Hence also the widespread tendency to dismiss all talk of fighting terror without recourse to counter-terror as romantic hogwash. It is a basic tenet of the mainstream global culture of politics that only the fear of counter-terror dissuades terrorists from walking their chosen path. Hence also the admiration for the terrorism-fighting skills of a country like Israel in states like Sri Lanka and India and the pathetic attempts of such admirers to use Israeli ‘expertise’, forgetting that Israel has been fighting terror with terror for more than fifty years without success. All that the Israeli state can really take credit for is that, in a classic instance of identifying with its historic oppressors, it has succeeded in turning terrorism into a chronic ailment within the boundaries of the Israeli state, in the process brutalising its own politics and turning many of its citizens into fanatics and racists.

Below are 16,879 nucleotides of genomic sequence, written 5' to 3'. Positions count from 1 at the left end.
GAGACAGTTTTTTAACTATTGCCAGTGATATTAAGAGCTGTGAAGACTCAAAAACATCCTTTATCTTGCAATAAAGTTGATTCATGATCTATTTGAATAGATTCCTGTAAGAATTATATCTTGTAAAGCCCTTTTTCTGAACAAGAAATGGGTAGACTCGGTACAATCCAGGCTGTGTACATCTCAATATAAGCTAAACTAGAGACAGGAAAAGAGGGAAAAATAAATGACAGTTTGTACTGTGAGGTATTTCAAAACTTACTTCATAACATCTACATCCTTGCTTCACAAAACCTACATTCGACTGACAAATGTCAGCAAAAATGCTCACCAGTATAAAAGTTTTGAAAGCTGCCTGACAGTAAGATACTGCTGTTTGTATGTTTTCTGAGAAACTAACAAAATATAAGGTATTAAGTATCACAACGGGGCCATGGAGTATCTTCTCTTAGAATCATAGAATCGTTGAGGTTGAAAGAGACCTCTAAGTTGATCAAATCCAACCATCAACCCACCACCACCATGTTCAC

Into this atmosphere has entered a new genre of terrorists during the last few years in Palestine, Sri Lanka, India and now the United States. These are terrorists who come in the form of suicide bombers and suicide squads. They come prepared to die and, therefore, are personally and, one might add, automatically immune to the fear of counter-terrorism. Actually, they usually view counter-terrorism — and the reaction it unleashes — as a useful device for mobilisation and polarisation of opinion.[2] This is one thing that the hedonic, death-denying, self-interest-based, individualistic culture of the globalised middle classes just cannot handle. It looks like an unwanted war declared by the death-defying on the death-denying. What kind of person are you if you do not want to keep any options open for enjoying or even seeing the future you are fighting for? What kind of person are you if you do not care what happens to your family, neighbourhood or community in the backlash? To the civilised modern citizen, such suicidal activism looks like the negation of civilisation and the ultimate instance of savagery, apart from being utterly irrational and perhaps even psychotic.